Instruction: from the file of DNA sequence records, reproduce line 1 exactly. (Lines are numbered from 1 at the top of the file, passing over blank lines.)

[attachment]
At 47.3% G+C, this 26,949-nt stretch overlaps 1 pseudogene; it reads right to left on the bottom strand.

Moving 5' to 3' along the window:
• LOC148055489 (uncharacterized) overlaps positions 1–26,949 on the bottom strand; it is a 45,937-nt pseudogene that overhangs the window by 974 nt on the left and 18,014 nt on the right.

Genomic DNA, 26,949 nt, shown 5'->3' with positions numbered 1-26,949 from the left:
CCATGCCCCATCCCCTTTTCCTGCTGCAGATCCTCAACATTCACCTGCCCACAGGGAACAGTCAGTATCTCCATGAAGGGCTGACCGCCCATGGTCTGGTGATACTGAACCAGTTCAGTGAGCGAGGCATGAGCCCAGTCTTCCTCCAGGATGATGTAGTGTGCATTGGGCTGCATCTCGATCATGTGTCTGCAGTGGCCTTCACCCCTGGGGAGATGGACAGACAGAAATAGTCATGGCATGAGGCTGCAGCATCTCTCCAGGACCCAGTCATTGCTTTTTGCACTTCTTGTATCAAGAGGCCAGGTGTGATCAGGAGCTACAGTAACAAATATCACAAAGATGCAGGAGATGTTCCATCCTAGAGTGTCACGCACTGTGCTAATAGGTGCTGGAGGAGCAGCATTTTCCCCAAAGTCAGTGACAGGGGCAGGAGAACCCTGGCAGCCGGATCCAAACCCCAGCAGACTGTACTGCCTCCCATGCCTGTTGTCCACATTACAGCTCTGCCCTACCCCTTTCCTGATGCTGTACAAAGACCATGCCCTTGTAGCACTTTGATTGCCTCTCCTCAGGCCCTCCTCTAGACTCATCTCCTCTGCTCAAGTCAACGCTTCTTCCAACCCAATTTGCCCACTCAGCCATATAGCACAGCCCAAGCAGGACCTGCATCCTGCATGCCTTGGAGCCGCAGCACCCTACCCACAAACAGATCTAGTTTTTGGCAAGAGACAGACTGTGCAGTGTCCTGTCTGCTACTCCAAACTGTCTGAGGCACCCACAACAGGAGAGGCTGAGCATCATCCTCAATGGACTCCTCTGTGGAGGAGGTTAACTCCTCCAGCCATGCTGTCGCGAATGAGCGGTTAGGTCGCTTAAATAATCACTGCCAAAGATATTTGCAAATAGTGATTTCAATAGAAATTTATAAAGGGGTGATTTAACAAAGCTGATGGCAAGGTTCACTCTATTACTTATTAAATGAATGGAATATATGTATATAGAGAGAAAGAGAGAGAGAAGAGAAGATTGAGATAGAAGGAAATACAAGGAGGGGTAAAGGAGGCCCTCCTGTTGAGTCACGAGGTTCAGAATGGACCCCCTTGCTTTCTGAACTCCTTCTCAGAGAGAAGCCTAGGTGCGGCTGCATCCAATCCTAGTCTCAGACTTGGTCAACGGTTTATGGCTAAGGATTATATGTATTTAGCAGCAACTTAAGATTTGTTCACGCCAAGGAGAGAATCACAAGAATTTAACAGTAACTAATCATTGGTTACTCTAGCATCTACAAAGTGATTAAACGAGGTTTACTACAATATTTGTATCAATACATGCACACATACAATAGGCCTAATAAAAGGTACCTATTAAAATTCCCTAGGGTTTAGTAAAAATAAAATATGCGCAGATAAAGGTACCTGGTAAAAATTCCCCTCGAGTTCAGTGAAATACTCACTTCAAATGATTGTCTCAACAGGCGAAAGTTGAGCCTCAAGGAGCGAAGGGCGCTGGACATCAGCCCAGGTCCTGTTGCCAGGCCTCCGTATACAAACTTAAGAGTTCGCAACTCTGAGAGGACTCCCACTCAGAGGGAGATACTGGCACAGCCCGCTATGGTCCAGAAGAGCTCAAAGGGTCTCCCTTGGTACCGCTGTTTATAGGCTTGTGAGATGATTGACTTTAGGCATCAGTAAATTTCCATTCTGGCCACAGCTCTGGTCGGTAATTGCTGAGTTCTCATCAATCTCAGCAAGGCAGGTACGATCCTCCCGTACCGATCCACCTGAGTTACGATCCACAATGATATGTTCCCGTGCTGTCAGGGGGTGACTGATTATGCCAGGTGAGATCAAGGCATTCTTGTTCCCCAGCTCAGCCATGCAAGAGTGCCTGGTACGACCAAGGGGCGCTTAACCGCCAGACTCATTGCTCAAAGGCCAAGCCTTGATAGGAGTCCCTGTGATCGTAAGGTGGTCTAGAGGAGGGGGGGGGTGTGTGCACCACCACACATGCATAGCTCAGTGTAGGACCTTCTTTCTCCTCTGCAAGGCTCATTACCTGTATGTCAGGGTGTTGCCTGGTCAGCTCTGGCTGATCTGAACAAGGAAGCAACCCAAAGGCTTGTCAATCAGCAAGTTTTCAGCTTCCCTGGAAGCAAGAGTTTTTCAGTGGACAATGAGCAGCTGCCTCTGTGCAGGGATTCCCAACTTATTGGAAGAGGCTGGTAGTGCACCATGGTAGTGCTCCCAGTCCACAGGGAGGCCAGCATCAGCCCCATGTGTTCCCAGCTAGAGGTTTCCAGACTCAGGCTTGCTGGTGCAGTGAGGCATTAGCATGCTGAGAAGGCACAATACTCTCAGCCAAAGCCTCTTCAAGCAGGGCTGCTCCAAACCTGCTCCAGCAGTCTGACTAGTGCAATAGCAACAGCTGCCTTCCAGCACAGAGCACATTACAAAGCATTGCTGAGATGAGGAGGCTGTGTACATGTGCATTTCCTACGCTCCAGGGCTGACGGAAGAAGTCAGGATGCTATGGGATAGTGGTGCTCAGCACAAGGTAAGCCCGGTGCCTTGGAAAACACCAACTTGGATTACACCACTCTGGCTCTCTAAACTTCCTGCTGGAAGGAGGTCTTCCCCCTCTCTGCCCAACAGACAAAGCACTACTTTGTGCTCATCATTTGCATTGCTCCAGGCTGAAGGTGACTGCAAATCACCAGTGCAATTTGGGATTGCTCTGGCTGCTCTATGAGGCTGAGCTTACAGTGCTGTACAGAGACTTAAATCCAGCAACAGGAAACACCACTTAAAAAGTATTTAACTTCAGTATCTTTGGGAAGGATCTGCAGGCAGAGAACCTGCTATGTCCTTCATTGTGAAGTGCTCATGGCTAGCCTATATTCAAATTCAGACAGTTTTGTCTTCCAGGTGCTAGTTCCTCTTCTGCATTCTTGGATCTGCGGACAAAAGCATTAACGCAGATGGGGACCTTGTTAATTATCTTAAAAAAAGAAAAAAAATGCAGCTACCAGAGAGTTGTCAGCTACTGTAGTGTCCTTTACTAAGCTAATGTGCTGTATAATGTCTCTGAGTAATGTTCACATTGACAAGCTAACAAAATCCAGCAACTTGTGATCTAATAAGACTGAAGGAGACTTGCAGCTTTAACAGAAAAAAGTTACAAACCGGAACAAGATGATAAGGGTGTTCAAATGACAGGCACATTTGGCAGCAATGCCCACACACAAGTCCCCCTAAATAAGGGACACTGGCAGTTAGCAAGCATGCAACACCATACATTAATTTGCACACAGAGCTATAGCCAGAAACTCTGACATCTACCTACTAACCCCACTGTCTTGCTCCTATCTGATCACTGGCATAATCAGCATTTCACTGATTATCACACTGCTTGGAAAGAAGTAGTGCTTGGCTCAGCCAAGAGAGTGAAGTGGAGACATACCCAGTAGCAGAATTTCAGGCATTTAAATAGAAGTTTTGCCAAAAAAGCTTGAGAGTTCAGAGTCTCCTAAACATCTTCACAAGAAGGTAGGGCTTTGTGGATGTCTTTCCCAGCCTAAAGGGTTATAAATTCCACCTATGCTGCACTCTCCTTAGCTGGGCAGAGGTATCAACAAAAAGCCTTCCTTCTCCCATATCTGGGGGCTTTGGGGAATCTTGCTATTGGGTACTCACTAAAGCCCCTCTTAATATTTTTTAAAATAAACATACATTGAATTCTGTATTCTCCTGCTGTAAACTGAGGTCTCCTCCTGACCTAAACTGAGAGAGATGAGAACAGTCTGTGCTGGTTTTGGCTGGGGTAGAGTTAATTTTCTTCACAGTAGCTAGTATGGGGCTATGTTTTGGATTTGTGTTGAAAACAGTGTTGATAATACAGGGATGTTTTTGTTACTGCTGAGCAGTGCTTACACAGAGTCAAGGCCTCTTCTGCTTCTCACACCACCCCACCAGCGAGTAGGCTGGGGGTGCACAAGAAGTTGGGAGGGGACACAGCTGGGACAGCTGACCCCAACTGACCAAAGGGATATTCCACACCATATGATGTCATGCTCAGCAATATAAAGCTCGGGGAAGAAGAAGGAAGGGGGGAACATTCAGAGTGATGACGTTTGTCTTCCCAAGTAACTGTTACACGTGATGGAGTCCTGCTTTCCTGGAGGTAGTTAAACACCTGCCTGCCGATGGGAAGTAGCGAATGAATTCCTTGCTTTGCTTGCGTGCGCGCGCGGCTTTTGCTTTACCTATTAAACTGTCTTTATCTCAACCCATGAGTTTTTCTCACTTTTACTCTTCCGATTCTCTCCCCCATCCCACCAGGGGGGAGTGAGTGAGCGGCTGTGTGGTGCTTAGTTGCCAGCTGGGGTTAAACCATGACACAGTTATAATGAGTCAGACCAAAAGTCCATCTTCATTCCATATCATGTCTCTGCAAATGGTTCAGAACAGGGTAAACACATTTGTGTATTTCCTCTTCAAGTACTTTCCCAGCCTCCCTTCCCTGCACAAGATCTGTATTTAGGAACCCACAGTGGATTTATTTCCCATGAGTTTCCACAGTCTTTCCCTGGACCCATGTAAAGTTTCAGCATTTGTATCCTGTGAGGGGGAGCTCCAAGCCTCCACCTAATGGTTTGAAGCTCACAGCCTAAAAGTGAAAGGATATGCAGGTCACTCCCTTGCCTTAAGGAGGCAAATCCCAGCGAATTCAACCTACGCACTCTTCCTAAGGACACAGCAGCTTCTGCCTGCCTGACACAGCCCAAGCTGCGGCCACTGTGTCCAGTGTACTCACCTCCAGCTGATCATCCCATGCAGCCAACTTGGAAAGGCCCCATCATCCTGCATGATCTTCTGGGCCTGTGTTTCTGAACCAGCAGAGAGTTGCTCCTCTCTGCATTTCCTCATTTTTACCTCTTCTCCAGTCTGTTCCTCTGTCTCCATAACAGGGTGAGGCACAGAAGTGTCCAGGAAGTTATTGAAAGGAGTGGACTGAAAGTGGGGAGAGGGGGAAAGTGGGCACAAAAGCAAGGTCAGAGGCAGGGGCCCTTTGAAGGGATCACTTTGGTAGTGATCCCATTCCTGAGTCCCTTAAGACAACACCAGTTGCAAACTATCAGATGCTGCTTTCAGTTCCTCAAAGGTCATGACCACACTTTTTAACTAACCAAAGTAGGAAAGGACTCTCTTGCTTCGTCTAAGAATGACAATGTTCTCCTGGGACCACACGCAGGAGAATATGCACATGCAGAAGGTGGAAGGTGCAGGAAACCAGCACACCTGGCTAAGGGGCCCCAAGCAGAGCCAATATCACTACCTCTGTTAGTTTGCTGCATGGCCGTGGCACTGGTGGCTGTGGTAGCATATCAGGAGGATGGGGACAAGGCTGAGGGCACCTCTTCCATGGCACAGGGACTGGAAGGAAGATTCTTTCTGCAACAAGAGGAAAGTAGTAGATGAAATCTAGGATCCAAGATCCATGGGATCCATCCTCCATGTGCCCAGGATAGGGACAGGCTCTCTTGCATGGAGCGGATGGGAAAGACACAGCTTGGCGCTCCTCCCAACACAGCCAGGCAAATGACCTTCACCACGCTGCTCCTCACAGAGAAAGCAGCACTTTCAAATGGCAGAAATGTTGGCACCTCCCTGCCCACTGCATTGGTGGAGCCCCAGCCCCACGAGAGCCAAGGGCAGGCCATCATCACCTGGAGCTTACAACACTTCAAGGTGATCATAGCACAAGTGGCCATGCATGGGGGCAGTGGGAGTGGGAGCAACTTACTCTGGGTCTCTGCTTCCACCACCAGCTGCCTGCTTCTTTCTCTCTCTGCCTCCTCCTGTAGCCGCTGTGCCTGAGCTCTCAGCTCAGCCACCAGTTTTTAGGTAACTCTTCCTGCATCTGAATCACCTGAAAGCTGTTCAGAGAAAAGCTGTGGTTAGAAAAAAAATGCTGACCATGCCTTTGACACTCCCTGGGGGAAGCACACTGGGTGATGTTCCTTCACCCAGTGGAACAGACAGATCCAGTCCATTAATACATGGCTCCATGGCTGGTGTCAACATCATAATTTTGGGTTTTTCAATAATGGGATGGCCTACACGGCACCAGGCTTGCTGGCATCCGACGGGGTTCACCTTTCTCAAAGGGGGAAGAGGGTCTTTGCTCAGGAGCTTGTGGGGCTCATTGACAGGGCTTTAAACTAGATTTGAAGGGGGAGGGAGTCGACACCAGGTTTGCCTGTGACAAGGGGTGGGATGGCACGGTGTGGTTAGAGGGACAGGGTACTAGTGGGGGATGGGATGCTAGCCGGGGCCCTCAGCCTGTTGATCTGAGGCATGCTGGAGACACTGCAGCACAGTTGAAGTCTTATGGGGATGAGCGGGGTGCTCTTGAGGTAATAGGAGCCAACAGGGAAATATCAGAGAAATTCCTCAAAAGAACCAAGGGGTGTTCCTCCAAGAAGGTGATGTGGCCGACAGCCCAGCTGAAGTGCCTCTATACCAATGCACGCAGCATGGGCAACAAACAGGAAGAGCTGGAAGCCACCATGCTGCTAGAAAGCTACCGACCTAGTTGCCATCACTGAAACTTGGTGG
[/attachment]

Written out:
At 47.3% G+C, this 26,949-nt stretch overlaps 1 pseudogene; it reads right to left on the bottom strand.